Oriented attachment can generate wide range of nanomaterials with unusual morphologies, and is typically driven by reducing their surface energy during crystal growth (1). However, it is not completely understood why anisotropic nanostructures can be formed via oriented attachment when they lacks anisotropic crystal symmetry, as shown in examples of nanowires, nanorods, and nanosheets of lead (Pb) chalcogenide (2-4). So far, inhomogeneous surface dipole or soft template formation of surfactant molecules has been discusses as a key role in oriented attachment of those examples; but it is yet still challenging to achieve precise control over size and shape of Pb chalcogenide nanostructures, which is important to control their carrier dynamics and charge transport (5).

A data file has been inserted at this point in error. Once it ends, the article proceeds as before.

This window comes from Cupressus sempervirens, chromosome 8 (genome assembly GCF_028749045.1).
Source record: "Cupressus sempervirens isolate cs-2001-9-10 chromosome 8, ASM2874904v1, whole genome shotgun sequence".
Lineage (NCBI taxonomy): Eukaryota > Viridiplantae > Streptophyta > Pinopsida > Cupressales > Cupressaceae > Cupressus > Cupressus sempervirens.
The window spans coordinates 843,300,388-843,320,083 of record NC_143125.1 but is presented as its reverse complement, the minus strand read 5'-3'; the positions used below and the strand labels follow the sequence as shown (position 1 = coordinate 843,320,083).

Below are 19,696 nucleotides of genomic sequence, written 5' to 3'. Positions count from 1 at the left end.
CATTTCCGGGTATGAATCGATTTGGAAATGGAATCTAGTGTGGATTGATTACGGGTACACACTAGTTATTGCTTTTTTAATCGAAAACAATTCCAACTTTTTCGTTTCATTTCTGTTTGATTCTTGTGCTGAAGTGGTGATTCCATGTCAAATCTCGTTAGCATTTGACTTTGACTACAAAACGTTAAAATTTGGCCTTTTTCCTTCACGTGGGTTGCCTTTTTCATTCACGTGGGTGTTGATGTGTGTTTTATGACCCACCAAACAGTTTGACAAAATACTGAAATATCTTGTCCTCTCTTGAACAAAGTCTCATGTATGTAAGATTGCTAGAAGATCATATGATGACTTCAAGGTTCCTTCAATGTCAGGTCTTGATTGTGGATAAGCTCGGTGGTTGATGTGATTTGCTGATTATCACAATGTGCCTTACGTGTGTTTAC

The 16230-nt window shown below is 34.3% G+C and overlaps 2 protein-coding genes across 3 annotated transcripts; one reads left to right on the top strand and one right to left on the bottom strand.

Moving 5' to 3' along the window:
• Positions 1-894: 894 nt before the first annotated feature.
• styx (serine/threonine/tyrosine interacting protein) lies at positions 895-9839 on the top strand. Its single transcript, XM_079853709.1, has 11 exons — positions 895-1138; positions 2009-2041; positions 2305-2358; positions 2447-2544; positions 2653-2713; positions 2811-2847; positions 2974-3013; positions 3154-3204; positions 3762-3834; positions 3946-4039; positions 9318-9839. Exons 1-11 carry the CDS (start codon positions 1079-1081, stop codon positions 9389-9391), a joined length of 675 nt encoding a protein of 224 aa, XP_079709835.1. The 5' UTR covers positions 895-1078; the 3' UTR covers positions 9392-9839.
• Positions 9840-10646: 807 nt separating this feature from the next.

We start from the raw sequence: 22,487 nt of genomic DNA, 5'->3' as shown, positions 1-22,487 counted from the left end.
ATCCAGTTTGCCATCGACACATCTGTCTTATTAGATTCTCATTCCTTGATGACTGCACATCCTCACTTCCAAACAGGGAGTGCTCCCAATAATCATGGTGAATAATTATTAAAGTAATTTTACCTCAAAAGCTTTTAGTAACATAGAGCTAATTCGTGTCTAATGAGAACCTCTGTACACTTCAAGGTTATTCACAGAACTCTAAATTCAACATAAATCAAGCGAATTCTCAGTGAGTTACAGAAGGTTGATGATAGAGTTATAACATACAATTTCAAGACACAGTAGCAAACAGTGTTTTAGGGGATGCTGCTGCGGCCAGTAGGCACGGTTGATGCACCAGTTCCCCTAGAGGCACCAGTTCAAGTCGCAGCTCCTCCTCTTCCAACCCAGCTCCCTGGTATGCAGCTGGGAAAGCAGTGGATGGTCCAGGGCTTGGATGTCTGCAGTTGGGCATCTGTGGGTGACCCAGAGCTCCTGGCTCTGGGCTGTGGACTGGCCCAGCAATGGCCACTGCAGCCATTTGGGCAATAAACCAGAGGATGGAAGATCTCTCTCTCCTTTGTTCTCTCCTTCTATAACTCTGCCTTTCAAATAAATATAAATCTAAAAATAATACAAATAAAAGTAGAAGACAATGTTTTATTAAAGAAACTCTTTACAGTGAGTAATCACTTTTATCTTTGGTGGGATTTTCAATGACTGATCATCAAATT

Here we will discuss our recent development on 1D and 2D nanostructures of Pb chalcogenides. Chemical engineering of crystal growth in Pb chalcogenide allows rational control of their morphology and composition, which also tailors their optical and electrical properties. Especially due to the large Bohr radius (PbS 18 nm, PbSe 46 nm) and narrow band gap (PbS 0.41 eV, PbSe 0.28 eV) of Pb chalcogenides (6), the above mentioned Pb chalcogenide nanostructures exhibit the effect of quantum confinement of carriers. We will explore how asymmetric confinement of carrier is manifested in the characteristics of charge carriers, exciton dynamics, and other optoelectric properties for these Pb chalcogenide nanostructures based on theoretical and spectroscopy studies. Furthermore, there are huge opportunities of Pb chalcogenide nanostructures in photovoltaics, sensors, transistors and other optoelectronic devices. We will discuss how the unique properties of anisotropic nanostructures can be utilized for those applications.
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